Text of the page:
Happiness, eternally coveted by human beings, is the ultimate goal that many of us yearn to achieve. We stubbornly find it but we don’t really know where to start looking. What is happiness? Where and how to find it? On the occasion of the International Day of Happiness, March 20, EFEsalud ventures to unravel happiness: from A to Z
When we talk about happiness, we tend to underestimate the complexity of the concept itself. However, happiness has been the object of study and reflection for centuries, so thinking that we can pigeonhole it within a single hermetic definition is an unrealistic idea.
Instead of defining happiness, EFEsalud has counted on the advice and collaboration of Silvia Álava Sordo, doctor in clinical and health psychology and director of the children’s area of the Álava Reyes Psychology Center, to take a tour of some of the elements that compose it.
In addition to the contributions of the psychologist Silvia Álava, we have used as a source of support the book “Deconstructing Happiness” by Margarita Álvarez, former president of the Coca-Cola Institute of Happiness and one of the 50 most powerful women in Spain, according to Forbes , as well as specific contributions from the World Health Organization and the new book by Zen master Thich Nhat Hanh, ‘Without mud, the lotus does not grow’.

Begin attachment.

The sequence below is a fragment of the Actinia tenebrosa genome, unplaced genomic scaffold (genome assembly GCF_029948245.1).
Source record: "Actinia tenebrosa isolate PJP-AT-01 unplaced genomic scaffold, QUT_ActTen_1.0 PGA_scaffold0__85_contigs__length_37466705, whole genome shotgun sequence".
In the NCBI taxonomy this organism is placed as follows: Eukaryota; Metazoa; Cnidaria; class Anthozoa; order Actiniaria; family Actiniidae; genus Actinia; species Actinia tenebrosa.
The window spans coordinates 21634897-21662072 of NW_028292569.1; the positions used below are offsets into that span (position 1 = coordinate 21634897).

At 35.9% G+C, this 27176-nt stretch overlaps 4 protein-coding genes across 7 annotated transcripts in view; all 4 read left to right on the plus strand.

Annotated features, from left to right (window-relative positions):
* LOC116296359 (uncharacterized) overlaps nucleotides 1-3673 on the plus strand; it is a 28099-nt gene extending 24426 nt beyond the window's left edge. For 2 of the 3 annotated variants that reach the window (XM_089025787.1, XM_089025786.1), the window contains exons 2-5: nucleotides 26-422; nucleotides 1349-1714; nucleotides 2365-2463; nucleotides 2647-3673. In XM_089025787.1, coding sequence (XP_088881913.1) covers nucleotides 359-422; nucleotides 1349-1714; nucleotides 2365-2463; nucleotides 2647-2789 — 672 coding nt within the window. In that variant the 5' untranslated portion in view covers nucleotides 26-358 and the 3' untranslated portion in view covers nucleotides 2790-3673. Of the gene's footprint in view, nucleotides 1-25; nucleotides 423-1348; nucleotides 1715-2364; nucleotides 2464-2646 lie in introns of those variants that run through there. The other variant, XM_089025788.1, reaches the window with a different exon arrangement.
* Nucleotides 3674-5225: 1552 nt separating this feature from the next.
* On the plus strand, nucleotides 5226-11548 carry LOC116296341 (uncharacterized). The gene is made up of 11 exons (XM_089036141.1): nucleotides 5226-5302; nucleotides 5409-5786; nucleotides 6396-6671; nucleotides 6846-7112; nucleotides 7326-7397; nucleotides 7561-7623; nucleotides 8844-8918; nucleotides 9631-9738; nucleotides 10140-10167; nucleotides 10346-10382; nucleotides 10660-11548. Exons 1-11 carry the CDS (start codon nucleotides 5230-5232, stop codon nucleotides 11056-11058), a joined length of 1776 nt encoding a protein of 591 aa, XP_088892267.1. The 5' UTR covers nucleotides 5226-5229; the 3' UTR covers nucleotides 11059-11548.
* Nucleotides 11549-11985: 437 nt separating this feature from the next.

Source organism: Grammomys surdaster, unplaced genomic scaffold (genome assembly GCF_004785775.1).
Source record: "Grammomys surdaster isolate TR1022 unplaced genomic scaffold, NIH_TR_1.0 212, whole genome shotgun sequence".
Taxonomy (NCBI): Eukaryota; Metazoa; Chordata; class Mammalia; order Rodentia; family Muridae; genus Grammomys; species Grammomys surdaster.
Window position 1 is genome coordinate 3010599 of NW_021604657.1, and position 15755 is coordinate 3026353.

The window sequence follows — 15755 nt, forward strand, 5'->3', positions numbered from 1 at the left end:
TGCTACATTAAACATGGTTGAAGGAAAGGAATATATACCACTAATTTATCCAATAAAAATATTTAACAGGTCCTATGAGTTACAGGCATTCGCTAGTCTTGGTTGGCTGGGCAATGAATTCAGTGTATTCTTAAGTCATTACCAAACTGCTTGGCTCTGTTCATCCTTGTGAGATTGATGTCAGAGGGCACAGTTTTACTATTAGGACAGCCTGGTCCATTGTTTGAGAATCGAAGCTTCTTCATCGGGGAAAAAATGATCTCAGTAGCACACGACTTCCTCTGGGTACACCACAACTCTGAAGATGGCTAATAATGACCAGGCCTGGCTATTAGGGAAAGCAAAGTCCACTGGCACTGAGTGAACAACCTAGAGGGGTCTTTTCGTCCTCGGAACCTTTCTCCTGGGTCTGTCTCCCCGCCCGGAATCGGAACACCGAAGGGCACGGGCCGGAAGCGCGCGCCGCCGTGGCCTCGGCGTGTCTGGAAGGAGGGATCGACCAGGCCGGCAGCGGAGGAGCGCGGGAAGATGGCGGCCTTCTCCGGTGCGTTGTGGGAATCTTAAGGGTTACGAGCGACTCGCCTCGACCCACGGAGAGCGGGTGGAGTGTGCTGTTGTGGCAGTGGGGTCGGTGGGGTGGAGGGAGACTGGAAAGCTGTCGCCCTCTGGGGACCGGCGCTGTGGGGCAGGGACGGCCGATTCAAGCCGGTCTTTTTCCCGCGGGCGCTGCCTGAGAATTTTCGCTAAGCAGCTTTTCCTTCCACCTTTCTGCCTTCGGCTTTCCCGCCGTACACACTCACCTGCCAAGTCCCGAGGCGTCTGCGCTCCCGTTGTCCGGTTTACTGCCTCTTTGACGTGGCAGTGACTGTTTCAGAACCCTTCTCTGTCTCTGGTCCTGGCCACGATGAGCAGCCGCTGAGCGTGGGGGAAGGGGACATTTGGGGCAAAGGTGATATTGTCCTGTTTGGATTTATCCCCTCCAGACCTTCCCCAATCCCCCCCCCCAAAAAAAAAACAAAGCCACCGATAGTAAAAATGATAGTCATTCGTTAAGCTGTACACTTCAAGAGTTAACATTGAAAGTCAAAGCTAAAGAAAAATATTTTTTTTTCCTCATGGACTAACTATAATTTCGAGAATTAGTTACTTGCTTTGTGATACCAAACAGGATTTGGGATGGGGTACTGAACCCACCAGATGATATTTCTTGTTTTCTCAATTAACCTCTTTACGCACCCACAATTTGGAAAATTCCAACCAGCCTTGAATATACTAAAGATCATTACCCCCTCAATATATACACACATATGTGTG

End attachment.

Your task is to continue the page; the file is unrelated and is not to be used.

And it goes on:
This is how we have forged our Alphabet of Happiness
Love: One of the fundamental words in relation to happiness. Give it and receive it. We begin this alphabet by talking about what many consider to be the elemental pillar of happiness, beyond romantic love. “It is not only about love as a couple,” Silvia Álava explains, “there are many types of love. You can be very happy without having a partner, one of the myths that is most often related to happiness ”.